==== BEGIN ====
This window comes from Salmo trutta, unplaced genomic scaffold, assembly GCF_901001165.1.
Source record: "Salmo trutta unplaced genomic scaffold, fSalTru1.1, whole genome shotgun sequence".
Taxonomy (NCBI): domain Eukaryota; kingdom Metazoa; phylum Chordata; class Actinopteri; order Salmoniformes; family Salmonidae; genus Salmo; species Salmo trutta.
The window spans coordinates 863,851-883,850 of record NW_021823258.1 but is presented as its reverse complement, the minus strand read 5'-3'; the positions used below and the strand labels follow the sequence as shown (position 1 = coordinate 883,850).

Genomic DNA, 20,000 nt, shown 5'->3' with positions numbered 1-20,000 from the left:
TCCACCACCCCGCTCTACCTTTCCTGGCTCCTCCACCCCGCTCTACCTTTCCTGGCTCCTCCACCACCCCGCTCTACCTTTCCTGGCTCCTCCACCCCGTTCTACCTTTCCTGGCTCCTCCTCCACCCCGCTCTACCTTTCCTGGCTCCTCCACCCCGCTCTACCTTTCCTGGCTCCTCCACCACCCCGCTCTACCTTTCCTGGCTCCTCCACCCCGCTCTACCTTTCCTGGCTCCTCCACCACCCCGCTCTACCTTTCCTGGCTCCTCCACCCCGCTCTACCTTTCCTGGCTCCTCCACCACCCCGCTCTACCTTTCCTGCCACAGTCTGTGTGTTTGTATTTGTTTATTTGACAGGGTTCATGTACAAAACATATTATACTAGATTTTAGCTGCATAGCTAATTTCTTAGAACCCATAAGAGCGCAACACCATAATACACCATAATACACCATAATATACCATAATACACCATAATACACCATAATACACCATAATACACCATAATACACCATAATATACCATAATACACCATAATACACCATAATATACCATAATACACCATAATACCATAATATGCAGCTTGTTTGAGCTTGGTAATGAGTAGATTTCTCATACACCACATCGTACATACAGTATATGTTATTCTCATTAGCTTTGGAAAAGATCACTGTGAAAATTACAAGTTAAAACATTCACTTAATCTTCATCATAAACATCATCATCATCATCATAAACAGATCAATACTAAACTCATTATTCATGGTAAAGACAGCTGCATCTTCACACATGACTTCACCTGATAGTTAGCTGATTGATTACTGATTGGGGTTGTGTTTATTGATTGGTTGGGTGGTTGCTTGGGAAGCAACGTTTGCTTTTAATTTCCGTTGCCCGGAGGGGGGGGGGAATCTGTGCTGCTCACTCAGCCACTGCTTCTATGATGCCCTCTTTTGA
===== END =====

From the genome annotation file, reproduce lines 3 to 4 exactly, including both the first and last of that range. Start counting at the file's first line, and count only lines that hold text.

Taxonomy (NCBI): domain Eukaryota; kingdom Metazoa; phylum Chordata; class Actinopteri; order Salmoniformes; family Salmonidae; genus Salmo; species Salmo trutta.
The window spans coordinates 863,851-883,850 of record NW_021823258.1 but is presented as its reverse complement, the minus strand read 5'-3'; the positions used below and the strand labels follow the sequence as shown (position 1 = coordinate 883,850).